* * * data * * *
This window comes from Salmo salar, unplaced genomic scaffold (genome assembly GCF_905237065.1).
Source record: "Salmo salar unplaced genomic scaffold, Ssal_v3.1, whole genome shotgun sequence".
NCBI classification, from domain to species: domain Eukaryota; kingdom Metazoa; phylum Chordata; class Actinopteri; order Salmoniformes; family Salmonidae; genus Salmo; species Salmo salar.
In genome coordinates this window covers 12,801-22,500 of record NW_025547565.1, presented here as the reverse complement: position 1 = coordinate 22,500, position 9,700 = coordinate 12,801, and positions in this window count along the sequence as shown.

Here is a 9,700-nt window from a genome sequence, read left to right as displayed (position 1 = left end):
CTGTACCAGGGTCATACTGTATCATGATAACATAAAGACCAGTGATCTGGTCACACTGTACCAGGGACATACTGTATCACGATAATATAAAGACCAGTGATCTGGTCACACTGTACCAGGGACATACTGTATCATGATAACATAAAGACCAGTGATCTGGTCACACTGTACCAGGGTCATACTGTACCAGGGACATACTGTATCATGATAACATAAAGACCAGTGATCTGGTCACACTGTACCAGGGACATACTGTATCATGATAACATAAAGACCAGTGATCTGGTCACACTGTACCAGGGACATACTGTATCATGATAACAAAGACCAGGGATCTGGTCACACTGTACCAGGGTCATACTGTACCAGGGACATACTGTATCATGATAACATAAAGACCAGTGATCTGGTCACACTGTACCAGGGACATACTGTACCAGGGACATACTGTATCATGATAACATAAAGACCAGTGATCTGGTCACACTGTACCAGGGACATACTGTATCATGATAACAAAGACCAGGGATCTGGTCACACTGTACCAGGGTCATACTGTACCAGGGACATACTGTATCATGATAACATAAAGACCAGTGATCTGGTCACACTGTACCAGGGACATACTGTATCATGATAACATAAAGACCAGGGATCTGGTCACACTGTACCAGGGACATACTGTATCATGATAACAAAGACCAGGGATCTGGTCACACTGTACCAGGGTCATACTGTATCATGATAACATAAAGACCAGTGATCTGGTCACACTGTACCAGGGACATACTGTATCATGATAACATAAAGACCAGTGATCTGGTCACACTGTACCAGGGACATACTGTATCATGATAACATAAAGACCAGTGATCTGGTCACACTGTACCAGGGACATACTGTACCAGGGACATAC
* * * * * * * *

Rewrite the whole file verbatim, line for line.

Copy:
This window comes from Salmo salar, unplaced genomic scaffold (genome assembly GCF_905237065.1).
Source record: "Salmo salar unplaced genomic scaffold, Ssal_v3.1, whole genome shotgun sequence".
NCBI classification, from domain to species: domain Eukaryota; kingdom Metazoa; phylum Chordata; class Actinopteri; order Salmoniformes; family Salmonidae; genus Salmo; species Salmo salar.
In genome coordinates this window covers 12,801-22,500 of record NW_025547565.1, presented here as the reverse complement: position 1 = coordinate 22,500, position 9,700 = coordinate 12,801, and positions in this window count along the sequence as shown.

Here is a 9,700-nt window from a genome sequence, read left to right as displayed (position 1 = left end):
CTGTACCAGGGTCATACTGTATCATGATAACATAAAGACCAGTGATCTGGTCACACTGTACCAGGGACATACTGTATCACGATAATATAAAGACCAGTGATCTGGTCACACTGTACCAGGGACATACTGTATCATGATAACATAAAGACCAGTGATCTGGTCACACTGTACCAGGGTCATACTGTACCAGGGACATACTGTATCATGATAACATAAAGACCAGTGATCTGGTCACACTGTACCAGGGACATACTGTATCATGATAACATAAAGACCAGTGATCTGGTCACACTGTACCAGGGACATACTGTATCATGATAACAAAGACCAGGGATCTGGTCACACTGTACCAGGGTCATACTGTACCAGGGACATACTGTATCATGATAACATAAAGACCAGTGATCTGGTCACACTGTACCAGGGACATACTGTACCAGGGACATACTGTATCATGATAACATAAAGACCAGTGATCTGGTCACACTGTACCAGGGACATACTGTATCATGATAACAAAGACCAGGGATCTGGTCACACTGTACCAGGGTCATACTGTACCAGGGACATACTGTATCATGATAACATAAAGACCAGTGATCTGGTCACACTGTACCAGGGACATACTGTATCATGATAACATAAAGACCAGGGATCTGGTCACACTGTACCAGGGACATACTGTATCATGATAACAAAGACCAGGGATCTGGTCACACTGTACCAGGGTCATACTGTATCATGATAACATAAAGACCAGTGATCTGGTCACACTGTACCAGGGACATACTGTATCATGATAACATAAAGACCAGTGATCTGGTCACACTGTACCAGGGACATACTGTATCATGATAACATAAAGACCAGTGATCTGGTCACACTGTACCAGGGACATACTGTACCAGGGACATAC